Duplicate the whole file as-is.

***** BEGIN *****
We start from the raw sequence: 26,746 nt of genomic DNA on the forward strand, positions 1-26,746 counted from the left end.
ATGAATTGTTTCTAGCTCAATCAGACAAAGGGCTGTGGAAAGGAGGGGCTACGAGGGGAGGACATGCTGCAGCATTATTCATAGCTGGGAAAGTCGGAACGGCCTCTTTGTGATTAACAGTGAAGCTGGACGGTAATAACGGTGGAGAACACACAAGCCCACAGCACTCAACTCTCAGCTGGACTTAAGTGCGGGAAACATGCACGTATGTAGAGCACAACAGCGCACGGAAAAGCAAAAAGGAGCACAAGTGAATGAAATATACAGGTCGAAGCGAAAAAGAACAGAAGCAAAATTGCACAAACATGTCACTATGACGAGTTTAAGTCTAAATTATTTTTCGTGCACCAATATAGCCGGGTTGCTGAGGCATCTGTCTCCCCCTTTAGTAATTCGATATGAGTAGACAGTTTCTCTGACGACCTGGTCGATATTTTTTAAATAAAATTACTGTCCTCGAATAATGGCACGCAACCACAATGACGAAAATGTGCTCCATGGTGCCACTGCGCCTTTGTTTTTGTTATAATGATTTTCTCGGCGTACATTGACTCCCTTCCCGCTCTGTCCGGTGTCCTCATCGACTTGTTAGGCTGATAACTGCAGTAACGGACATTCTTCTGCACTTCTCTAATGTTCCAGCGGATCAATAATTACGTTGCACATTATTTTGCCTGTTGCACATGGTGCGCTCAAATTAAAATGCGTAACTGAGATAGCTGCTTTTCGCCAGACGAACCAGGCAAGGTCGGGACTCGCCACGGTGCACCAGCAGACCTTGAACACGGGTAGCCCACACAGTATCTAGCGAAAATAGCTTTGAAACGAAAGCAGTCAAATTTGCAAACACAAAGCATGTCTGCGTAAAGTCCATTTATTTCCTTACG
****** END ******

We start from the raw sequence: 26,746 nt of genomic DNA on the forward strand, positions 1-26,746 counted from the left end.
ATGAATTGTTTCTAGCTCAATCAGACAAAGGGCTGTGGAAAGGAGGGGCTACGAGGGGAGGACATGCTGCAGCATTATTCATAGCTGGGAAAGTCGGAACGGCCTCTTTGTGATTAACAGTGAAGCTGGACGGTAATAACGGTGGAGAACACACAAGCCCACAGCACTCAACTCTCAGCTGGACTTAAGTGCGGGAAACATGCACGTATGTAGAGCACAACAGCGCACGGAAAAGCAAAAAGGAGCACAAGTGAATGAAATATACAGGTCGAAGCGAAAAAGAACAGAAGCAAAATTGCACAAACATGTCACTATGACGAGTTTAAGTCTAAATTATTTTTCGTGCACCAATATAGCCGGGTTGCTGAGGCATCTGTCTCCCCCTTTAGTAATTCGATATGAGTAGACAGTTTCTCTGACGACCTGGTCGATATTTTTTAAATAAAATTACTGTCCTCGAATAATGGCACGCAACCACAATGACGAAAATGTGCTCCATGGTGCCACTGCGCCTTTGTTTTTGTTATAATGATTTTCTCGGCGTACATTGACTCCCTTCCCGCTCTGTCCGGTGTCCTCATCGACTTGTTAGGCTGATAACTGCAGTAACGGACATTCTTCTGCACTTCTCTAATGTTCCAGCGGATCAATAATTACGTTGCACATTATTTTGCCTGTTGCACATGGTGCGCTCAAATTAAAATGCGTAACTGAGATAGCTGCTTTTCGCCAGACGAACCAGGCAAGGTCGGGACTCGCCACGGTGCACCAGCAGACCTTGAACACGGGTAGCCCACACAGTATCTAGCGAAAATAGCTTTGAAACGAAAGCAGTCAAATTTGCAAACACAAAGCATGTCTGCGTAAAGTCCATTTATTTCCTTACG